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“The Aston Villa-Manchester United match did not feature a happy ending for the visitors, and a fluke goal from a wayward shot that took a massive deflection offered little consolation. But for a moment, they experienced Shaw shank redemption” – Peter Oh.

“I hate Gareth Bale and Yordan Álvarez. In the span of four hours, they tore out the hearts of us Philadelphia pro sport supporters: Bale to force the MLS Cup shootout and Álvarez to give Houston what became the MLB World Series championship. What looked bright Saturday afternoon turned into depression on Sunday” – JJ Zucal.

“Clearly Big Website’s duty lawyers were doing a Fiver (ie sleeping on the job) when you managed to slip in the reference to squeaky clean Fifa boss kissing the Emir’s [snip – freshly awake Fiver lawyers]” – Dev Kapadia.

“Regarding Mike Turney’s letter (Friday’s letters) of seeing Robbie Savage masquerading as Glenn Hoddle on a door in a Wembley pub. Anyone, in fact everyone, can see that’s Ted Hastings” – Bob Cole (and 1,056 other Line of Duty fans).

Send your letters to And you can always tweet The Fiver via @guardian_sport. Today’s winners of our prizeless letter o’ the day is … Peter Oh.

Marseille beat Lyon and bounce back from crushing Champions League exit | Ligue 1

Marseille were the hosts but not necessarily the favourites in this Olympico – the nickname for matches between Olympique de Marseille and Olympique Lyonnais. They started the game four points above Lyon in the Ligue 1 table, but the visitors had been showing some renewed attacking verve under new manager Laurent Blanc, who replaced Peter Bosz last month and enjoyed an uptick in results after bringing in Jérôme Boateng and Houssem Aouar from the cold.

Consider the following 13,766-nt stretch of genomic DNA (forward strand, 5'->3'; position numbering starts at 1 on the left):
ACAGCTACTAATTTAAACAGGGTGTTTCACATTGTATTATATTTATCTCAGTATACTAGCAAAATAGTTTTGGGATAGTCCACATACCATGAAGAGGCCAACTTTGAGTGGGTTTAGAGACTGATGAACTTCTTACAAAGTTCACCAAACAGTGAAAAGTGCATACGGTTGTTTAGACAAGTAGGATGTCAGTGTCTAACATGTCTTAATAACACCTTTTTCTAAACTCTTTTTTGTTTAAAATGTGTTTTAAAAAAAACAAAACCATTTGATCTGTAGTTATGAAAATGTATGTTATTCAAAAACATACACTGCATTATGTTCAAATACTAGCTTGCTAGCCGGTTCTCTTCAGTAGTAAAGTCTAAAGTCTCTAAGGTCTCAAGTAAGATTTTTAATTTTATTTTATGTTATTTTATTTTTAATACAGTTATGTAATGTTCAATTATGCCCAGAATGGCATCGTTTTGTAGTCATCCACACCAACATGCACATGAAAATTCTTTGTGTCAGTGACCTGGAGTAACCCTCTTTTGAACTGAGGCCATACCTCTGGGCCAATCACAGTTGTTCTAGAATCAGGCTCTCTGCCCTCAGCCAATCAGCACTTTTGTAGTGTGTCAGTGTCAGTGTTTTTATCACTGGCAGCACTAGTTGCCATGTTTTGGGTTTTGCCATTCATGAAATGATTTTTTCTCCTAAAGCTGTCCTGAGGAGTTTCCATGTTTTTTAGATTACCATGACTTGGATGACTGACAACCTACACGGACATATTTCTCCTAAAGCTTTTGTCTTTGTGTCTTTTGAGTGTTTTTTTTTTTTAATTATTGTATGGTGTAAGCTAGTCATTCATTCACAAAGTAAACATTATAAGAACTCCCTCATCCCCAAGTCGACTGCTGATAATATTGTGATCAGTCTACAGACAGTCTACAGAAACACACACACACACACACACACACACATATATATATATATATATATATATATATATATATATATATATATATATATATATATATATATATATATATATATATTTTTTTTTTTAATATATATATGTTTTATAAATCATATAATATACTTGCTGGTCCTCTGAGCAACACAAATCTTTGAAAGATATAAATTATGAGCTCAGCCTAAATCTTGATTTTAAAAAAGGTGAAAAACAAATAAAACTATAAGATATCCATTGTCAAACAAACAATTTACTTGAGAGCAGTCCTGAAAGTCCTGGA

Lyon had looked more solid in their recent wins over Lille and Montpellier, especially against Paulo Fonseca’s attack-minded Lille team. A win at the Vélodrome would have taken them within a point of Marseille, and above Lille on goal difference, putting them within touching distance of the top six before the World Cup, no mean feat given their abject run of results in September.

While Lyon’s form had improved, though, Marseille’s own results had taken a nosedive. Igor Tudor’s side had won just one of their previous nine matches – and that was against a Sporting side who finished the game with nine men. Their confidence must have been sapped even further after their heartbreaking defeat to Spurs in the Champions League in midweek.

Marseille produced an enterprising display and took the lead in the first half, but the night went from bad to worse as Spurs equalised through Clément Lenglet before winning the game in the 95th minute thanks to a goal from Pierre-Emile Højberg. At one point in the evening Marseille were on course to reach the last-16 stage of the Champions League, but by the end of the night they had been knocked out of Europe completely. Given their charitable draw, finishing last in the group was an embarrassment. And, to make matters worse, their league form has suffered while they have been competing on two fronts.